The number of people suffering from chronic undernourishment in sub-Saharan Africa has climbed, mainly due to the impact of conflict and climate change, the United Nations Food and Agriculture Organisation said on Thursday.
"The number of undernourished people rose from 200 to 224 million, accounting for 25 percent of the 815 million people undernourished in the world in 2016," said Bukar Tijani, FAO assistant director-general and regional representative for Africa.
Chronic undernourishment in countries south of the Sahara rose from 20.8 percent to 22.7 percent between 2015 and 2016, according to FAO's Africa Regional Overview of Food Security and Nutrition report (2017).
Most undernourished populations last year were living in countries affected by conflict, where the prevalence of malnutrition is about twice as high, according to FAO.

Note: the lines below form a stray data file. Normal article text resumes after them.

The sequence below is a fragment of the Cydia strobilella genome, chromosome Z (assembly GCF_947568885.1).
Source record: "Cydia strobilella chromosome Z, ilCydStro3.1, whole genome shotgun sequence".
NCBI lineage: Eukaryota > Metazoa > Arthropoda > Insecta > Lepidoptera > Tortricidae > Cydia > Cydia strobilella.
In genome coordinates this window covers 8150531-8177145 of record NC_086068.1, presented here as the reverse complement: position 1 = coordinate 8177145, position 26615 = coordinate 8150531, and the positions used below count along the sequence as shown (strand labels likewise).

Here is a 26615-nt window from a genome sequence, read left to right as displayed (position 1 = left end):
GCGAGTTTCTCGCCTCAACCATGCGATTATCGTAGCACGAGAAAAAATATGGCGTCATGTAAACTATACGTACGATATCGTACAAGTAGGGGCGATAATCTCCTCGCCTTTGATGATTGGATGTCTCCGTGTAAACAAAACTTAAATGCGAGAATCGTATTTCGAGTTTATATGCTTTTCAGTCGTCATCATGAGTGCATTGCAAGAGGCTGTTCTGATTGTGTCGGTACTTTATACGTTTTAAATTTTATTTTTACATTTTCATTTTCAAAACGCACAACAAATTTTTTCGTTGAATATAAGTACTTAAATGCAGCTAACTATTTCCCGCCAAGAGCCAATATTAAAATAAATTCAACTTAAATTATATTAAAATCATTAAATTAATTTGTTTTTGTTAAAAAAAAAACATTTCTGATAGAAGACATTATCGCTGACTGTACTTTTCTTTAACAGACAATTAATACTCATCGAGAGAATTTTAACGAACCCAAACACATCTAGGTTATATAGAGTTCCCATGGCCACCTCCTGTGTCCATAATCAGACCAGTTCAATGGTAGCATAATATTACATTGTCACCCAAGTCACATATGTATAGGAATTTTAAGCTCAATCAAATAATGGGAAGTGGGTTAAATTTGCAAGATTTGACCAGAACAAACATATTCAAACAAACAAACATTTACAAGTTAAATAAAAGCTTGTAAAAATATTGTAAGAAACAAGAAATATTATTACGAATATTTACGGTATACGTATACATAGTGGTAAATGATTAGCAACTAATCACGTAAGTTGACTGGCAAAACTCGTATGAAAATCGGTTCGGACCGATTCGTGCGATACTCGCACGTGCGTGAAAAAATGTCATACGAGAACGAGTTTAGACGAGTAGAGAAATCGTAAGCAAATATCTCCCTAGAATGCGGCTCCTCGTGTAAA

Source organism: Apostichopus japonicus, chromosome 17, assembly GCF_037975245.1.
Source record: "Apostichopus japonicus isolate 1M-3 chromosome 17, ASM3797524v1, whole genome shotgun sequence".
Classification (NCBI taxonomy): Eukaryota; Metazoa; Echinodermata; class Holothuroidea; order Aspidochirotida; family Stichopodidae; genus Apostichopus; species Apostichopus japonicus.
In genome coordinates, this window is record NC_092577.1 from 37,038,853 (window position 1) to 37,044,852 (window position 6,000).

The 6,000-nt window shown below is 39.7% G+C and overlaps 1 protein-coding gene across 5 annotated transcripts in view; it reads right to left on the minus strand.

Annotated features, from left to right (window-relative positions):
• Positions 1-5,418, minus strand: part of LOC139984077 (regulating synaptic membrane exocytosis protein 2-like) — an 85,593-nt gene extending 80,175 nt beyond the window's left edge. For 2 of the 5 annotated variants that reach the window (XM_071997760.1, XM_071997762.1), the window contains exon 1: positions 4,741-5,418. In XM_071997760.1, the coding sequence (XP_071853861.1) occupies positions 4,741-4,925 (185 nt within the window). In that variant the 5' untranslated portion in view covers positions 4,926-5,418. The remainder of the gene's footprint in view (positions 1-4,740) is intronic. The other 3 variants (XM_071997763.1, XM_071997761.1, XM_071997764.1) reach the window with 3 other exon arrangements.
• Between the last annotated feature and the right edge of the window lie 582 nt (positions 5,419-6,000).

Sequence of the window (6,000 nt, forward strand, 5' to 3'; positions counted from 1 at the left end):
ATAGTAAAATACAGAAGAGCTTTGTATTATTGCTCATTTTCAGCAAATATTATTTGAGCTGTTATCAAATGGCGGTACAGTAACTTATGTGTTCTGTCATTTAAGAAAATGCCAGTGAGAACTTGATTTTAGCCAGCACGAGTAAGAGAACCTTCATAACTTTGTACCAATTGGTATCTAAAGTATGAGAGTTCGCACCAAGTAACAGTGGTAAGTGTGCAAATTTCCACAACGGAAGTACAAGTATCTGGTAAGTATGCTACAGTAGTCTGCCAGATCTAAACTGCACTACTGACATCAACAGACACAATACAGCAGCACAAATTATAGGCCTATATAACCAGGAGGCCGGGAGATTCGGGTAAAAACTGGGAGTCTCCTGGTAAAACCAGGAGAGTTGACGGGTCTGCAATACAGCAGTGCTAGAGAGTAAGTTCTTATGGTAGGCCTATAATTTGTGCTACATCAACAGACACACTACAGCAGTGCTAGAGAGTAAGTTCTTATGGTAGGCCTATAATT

Adverse climatic conditions, a sluggish global economy and conflicts are key factors driving food insecurity in the region, said the FAO report. It was launched at a joint FAO/World Health Organisation Africa regional meeting on sustainable food systems for healthy diets and improved Nutrition, taking place in Abidjan,Cote d'Ivoire through Friday.
The rise in chronic undernourishment reverses a positive trend during the first decade the current century when malnutrition fell from 29.1 percent to 20.6 percent, FAO reported.
Worsening nutrition levels in many countries owe to the impact of conflict and adverse climatic conditions such as repeated droughts resulting in poor harvests and the loss of livestock. FAO said.
A total 13 out of 19 countries hit by protracted conflicts are in sub-Saharan Africa.